International festival entertains, educates
WORTHINGTON — Did you know that when God parted the Red Sea for Moses and the children of Israel, they were on the shores of Eritrea?
Or that over 80 different languages are spoken in Ethiopia, which is home to nearly 40 million residents of Oromia?
Or how about those Germans and their proclivity for Freundschaft, which resulted in Worthington and Crailsheim, Germany, laying claim to one of the most enduring sister-city relationships in the world?
If you didn’t learn something at this past weekend’s International Festival in downtown Worthington, you might not have been paying much attention.
A wealth of geographical, historical and cultural lessons surrounded the hundreds of International Festival attendees in the form of Worthington’s very own ethnically diverse citizens, many of whom were eager to share about their homelands by way of food, dress, sport, information and customs.“Yes, I love Worthington,” professed Yergalam Ghirmai, an eight-year resident of Worthington and a JBS employee.The mother of a 6½-year-old daughter and 2-year-old son, Ghirmai had been grinding beans and sharing the Eritrean coffee ritual with dozens of interested people “all day” Saturday.“Most people under 18, 20 years old don’t want the coffee,” she said.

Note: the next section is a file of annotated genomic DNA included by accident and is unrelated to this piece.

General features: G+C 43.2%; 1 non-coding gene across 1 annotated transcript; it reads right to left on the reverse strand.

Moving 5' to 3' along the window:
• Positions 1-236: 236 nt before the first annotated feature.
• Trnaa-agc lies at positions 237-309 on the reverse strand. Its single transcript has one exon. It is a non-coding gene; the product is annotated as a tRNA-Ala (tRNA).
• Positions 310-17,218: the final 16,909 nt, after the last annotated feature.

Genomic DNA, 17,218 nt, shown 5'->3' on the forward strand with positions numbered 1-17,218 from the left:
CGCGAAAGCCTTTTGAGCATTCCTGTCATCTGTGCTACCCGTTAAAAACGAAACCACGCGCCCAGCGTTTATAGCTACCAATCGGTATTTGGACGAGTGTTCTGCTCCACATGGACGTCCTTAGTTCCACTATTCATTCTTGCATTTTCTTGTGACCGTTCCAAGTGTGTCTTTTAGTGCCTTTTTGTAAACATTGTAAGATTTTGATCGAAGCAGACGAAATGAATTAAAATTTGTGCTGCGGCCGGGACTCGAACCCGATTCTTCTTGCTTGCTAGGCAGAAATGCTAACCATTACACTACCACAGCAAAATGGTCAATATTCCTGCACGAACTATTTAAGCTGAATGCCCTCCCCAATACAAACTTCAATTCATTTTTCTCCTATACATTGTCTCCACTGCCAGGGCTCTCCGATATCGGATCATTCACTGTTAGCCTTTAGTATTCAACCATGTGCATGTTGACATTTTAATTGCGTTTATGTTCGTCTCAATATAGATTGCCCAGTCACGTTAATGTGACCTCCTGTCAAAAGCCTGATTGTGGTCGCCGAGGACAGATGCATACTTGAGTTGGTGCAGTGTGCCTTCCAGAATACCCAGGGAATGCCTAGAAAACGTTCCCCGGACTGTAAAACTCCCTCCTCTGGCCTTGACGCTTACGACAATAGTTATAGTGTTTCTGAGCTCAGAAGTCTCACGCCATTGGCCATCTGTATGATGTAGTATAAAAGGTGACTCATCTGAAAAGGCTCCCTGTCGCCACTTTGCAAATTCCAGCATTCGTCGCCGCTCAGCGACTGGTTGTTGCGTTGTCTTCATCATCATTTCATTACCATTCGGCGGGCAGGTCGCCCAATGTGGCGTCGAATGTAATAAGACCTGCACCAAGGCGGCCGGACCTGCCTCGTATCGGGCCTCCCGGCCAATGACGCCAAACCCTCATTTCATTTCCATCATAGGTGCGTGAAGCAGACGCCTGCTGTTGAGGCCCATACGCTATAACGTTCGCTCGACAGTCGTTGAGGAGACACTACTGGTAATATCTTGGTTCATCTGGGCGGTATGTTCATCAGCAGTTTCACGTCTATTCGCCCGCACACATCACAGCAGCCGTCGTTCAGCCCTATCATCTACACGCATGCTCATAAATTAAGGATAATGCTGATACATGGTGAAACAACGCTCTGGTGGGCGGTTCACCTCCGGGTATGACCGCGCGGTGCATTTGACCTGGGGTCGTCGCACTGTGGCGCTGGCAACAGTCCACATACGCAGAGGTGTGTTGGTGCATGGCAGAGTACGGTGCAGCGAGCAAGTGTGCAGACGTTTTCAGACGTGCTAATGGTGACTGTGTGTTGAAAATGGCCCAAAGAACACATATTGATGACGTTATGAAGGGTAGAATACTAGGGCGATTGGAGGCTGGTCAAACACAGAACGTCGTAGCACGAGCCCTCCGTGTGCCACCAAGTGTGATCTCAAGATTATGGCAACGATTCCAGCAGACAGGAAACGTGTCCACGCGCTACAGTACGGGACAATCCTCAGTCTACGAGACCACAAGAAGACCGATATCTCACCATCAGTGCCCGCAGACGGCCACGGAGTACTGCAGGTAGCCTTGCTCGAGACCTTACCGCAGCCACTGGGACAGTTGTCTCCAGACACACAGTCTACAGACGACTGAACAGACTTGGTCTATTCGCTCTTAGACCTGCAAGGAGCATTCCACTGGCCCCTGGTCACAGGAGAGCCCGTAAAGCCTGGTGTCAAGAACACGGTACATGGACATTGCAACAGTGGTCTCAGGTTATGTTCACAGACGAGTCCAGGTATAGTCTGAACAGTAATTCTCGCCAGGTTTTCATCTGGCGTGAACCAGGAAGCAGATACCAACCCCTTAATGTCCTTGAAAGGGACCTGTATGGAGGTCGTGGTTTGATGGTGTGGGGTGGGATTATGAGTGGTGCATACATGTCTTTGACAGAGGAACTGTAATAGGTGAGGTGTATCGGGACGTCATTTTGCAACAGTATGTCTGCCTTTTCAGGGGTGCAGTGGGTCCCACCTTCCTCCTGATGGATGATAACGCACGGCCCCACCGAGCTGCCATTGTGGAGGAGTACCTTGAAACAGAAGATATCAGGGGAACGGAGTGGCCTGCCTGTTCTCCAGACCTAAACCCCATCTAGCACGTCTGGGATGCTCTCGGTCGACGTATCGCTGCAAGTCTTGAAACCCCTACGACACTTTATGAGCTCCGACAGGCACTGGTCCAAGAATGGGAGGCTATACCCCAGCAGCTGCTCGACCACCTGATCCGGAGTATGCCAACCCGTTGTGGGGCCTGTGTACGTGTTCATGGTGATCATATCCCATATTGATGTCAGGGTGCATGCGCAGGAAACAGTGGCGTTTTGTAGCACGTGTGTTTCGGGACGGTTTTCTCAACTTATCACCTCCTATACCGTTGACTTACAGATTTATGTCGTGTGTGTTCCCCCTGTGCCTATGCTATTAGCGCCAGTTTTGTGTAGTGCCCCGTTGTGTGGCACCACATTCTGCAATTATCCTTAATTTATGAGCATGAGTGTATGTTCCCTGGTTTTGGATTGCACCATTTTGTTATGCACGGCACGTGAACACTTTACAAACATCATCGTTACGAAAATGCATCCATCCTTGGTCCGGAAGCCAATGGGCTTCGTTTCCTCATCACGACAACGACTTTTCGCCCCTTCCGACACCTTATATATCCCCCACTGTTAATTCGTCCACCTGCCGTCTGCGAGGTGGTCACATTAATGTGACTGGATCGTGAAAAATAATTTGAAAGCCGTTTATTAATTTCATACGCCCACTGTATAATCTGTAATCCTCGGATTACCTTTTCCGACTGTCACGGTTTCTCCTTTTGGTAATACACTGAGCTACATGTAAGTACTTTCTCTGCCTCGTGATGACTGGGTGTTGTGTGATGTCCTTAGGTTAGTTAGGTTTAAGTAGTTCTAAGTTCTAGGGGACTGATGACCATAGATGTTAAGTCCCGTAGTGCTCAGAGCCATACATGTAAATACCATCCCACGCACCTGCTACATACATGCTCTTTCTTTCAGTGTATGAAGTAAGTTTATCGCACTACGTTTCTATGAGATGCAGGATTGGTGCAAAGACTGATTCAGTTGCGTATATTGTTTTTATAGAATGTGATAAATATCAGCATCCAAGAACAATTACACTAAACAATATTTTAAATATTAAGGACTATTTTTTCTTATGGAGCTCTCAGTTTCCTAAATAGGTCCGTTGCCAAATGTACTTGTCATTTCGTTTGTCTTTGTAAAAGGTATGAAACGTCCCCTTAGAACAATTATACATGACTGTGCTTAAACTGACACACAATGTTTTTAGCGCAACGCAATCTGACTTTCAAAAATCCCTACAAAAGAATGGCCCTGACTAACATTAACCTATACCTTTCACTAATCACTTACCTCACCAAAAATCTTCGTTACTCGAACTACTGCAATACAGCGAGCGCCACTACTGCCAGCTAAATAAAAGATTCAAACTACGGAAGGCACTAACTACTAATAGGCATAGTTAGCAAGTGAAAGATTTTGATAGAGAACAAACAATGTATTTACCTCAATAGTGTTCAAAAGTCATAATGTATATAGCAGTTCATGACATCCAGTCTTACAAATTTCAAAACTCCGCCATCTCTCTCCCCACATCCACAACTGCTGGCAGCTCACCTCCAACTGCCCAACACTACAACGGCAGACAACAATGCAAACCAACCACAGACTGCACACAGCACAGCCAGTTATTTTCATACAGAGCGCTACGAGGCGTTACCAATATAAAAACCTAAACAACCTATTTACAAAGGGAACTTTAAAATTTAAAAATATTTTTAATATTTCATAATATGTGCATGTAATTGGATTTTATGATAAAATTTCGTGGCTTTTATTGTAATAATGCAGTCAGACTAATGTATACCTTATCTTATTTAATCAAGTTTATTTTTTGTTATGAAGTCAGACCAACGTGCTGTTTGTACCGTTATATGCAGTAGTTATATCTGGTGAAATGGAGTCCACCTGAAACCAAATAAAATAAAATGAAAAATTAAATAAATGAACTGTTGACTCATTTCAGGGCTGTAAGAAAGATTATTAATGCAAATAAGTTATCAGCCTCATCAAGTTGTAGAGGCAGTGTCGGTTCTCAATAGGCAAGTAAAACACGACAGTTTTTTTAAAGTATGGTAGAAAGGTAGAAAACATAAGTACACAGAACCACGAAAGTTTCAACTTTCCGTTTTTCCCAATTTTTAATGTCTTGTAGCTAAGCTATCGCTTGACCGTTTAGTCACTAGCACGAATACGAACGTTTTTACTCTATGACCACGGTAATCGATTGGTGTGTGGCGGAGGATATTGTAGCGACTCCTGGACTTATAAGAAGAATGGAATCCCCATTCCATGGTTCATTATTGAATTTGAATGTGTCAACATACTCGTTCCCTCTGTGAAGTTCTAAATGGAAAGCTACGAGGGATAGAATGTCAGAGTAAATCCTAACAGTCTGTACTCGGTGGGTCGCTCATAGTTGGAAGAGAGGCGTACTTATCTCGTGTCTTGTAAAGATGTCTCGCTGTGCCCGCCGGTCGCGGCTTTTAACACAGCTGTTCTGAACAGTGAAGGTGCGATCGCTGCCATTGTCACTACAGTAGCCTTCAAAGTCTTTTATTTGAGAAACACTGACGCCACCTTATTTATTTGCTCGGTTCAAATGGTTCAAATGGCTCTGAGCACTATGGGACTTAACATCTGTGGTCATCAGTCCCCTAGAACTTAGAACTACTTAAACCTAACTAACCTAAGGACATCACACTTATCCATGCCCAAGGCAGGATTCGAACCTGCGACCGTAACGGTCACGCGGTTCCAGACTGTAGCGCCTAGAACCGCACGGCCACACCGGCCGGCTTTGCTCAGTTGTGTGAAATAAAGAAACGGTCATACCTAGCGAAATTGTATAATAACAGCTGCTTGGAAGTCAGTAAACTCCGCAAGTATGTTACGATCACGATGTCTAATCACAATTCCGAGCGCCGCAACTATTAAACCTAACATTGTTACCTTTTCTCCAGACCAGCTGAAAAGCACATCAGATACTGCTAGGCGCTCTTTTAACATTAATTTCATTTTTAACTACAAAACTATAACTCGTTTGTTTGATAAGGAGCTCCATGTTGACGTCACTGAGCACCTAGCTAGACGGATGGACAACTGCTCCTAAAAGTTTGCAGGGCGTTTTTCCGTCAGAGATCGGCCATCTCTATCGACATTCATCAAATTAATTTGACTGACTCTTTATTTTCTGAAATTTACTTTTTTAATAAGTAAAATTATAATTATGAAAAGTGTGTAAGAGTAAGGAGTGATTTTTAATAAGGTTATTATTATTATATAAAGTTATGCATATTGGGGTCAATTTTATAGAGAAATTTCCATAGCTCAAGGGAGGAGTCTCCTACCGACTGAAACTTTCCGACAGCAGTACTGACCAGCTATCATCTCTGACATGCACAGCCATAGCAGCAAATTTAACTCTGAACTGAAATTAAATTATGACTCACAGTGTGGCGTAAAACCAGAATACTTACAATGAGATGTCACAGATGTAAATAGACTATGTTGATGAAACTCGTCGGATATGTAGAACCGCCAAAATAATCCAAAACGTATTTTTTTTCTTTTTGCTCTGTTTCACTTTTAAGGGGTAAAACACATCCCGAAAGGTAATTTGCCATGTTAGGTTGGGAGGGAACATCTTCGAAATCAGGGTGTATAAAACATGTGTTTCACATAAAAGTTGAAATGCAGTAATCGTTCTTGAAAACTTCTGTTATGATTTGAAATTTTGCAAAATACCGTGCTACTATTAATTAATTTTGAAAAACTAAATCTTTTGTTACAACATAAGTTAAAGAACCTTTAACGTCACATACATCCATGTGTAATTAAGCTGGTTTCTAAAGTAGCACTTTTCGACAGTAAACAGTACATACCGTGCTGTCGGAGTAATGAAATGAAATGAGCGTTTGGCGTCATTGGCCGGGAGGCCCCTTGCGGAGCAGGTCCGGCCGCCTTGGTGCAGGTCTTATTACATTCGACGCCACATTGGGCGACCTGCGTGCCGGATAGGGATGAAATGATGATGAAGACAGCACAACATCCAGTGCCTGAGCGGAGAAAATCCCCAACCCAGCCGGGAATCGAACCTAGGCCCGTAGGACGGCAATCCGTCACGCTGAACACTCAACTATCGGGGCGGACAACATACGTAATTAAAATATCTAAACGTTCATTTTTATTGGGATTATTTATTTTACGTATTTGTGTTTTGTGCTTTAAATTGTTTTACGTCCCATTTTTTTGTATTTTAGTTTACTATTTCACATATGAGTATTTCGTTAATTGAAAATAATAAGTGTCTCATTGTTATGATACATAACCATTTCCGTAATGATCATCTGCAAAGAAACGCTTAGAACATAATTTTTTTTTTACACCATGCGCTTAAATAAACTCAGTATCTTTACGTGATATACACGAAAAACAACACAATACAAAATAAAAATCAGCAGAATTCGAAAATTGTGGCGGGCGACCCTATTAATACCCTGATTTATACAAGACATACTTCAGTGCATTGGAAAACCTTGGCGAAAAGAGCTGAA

Another Eritrean representative, Tesfay Ghebremichael, displayed his driver’s license to ensure his name was spelled correctly for the newspaper in the midst of relating details and distinctions of the nine Eritrean tribes.“Some are Muslim, some are Christian,” he said, proudly adding, “I am Christian.“There are 20 to 25 Eritrean families in Worthington,” he estimated.Ghirmai and Ghebremichael were only two of the numerous individuals happily engaged in interacting with any interested people who came their way at the two-day International Festival, now in its 21st year.Sponsored by Worthington’s Cultural Awareness Organization and the International Festival Committee, the weekend’s schedule of events included everything from amazingly strong and flexible Kenyan acrobats to the South American fusion music of Alma Andina to the Elk River German Band to local talent, including Worthington High School (WHS) senior Ivan Parga.Parga happens to be one of three WHS students chosen this year for a select All-State choral group, and he was relishing the chance to sing and play his guitar for the assembled audience — as well as sample different foods.“I can get Mexican food at home all the time, so I like coming out to see what everyone else has,” said Parga. “Right now I’m really liking Zory and Zalea Hamblin’s barbecued ribs.”Rod Sankey, a Worthington City Council member, had also dropped some dollars with several food vendors in between visiting the cultural exhibits.“I’ve been eating all day,” he admitted. “I’ve tried all the food, and it’s all good.”Sankey approves of the International Festival’s approach, as it offers a venue for Worthington’s diverse residents to mix and mingle.“I think even more people should come down here because it’s a good way to begin understanding other cultures instead of just having negative attitudes about our diversity,” said Sankey.“They’re all just people like we’re people.”Among the cultures represented was that of the Oromo people, with a large tent dedicated to Oromo traditions. The friendly Oromians within were happy to talk about their home country and the political problems there that had driven them to the United States.“There is no freedom of speech in Ethiopia,” said Dureso Koji, 26, an articulate English speaker despite having only been in the U.S. for seven years.“If you say something the government does not like, they might just kill you.“The governor is a dictator who takes land from the farmers and sells it to the highest bidder, leaving the farmers homeless,” Koji continued. “Students are protesting this, and many of them have been killed because of the protests since last March.”Koji, whose father was a former employee of the Ethiopian government who was jailed several times because he did not agree with the government’s policies, came to the U.S. at 19 and is now a pharmacy technician. He hopes to begin nursing studies soon at Minnesota West Community and Technical College.“The green in our flag represents our land, the red is for the blood that surrounds it — and I still don’t know what the yellow is for,” he said, smiling.On the north lawn of the Nobles County Government Center, dozens of children were busy (after the noontime rain cleared away) with numerous activities — a ping pong ball game, a beanbag toss, a soccer goal shootout, sack races, African face painting, hair braiding and more.“I like watching all the people and seeing all the little kids,” said Worthington Lions Club volunteer Patty LeBrun, who confessed she’d indulged in popcorn, cotton candy and more during her gig at the Lions Club booth.By evening, an impromptu soccer game had replaced the organized children’s games on the site’s north side, with music carried by the breeze from the south courtyard.Worthington resident Brad Bonnett said he was enjoying the International Festival entertainment, and his children had participated in many of the kids’ activities throughout the day.“I like the international mix of people that come out for this,” said Bonnett. “It’s fun — and it’s even more fun when it’s not raining.”